All such applications, which are thrown around by the vast majority of evangelical churchdom, are a misunderstanding of the New Covenant and the Old Covenant.

If you are hearing something about judgment or blessing and it’s physical, perk up those ears! If you are hearing something about nations, hold up! If you are told that money means you’re doing it right, watch out!

Is the application primarily physical? Then you’re probably not dealing with the New Covenant correctly. It’s not that the physical is unimportant, it’s just not stressed. It’s not what drives the member of the New Covenant. Physical things are more or less irrelevant–“I have learned in whatsoever state I am in, to be content,” says Paul.

Physical results can be an indicator of performance, but they are not always. Sometimes horrible physical results means you’re doing something wrong–you keep ending up in jail for breaking the law. Sometimes horrible physical results mean you’re doing something right–Christ was physically crucified after all, and He tells us His followers will get persecution.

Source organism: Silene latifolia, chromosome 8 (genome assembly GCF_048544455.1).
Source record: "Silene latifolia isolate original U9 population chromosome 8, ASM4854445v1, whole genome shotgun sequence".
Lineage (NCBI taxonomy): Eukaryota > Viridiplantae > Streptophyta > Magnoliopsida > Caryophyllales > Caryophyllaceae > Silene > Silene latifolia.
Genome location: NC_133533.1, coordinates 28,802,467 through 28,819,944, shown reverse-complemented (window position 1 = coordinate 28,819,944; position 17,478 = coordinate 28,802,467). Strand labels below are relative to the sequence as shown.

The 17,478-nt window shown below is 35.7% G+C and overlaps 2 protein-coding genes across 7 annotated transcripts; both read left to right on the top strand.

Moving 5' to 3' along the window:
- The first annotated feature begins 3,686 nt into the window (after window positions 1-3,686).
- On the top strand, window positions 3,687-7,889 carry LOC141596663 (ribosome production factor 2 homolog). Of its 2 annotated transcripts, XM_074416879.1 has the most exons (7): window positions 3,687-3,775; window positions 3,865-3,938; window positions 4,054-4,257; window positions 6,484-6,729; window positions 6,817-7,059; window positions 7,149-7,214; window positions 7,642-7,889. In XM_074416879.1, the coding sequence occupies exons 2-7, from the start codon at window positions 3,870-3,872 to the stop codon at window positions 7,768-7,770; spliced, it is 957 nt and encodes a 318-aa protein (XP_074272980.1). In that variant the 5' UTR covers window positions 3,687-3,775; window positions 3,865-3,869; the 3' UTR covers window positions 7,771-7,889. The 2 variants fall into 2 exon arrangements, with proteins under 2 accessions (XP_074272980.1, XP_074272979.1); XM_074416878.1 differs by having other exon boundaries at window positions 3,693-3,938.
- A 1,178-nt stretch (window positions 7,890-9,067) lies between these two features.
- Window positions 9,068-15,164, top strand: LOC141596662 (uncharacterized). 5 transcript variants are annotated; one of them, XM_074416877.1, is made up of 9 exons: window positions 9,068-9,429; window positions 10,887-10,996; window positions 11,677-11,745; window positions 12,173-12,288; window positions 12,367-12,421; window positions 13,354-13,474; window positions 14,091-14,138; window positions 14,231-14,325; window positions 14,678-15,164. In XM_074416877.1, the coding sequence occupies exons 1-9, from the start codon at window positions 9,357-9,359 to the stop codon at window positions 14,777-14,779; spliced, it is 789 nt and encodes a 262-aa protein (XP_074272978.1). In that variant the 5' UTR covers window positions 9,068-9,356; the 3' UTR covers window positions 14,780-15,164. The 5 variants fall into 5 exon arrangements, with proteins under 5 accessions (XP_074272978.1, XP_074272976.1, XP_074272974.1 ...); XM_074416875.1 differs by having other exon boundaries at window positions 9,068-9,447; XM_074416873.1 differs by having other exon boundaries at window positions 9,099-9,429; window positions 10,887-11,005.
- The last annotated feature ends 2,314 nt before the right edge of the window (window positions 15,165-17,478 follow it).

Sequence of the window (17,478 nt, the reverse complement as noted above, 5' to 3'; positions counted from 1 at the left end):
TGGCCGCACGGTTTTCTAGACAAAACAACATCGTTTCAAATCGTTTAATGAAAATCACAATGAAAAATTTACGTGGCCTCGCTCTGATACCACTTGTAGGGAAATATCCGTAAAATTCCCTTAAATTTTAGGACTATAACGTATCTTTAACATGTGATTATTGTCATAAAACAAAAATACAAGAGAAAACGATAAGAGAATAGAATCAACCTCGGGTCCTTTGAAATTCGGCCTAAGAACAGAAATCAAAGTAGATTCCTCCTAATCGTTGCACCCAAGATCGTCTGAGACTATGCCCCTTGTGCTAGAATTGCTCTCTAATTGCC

Old Covenant stresses the physical; the New Covenant stresses the spiritual. If you mess these up, you will get messed up applications.

How Not to Talk to Kids About Sin

“And, if you play this record backwards, you can hear a voice saying ‘Satan has his own religion. Satan has his own religion.’”

“How awesome is that?” my friend whispered to me.

Our youth group was dragged to a series of lectures about the dangers of Rock Music. It was the late ‘80’s, when rock music was at its dangerestest.

We learned about subliminal messages heard while playing records backwards. I was never quite clear how backward messages were picked up by my subconscious. I don’t recall that ever being explained. However, the invention of the iPod seems to have put an end to this nefarious Satanic scheme.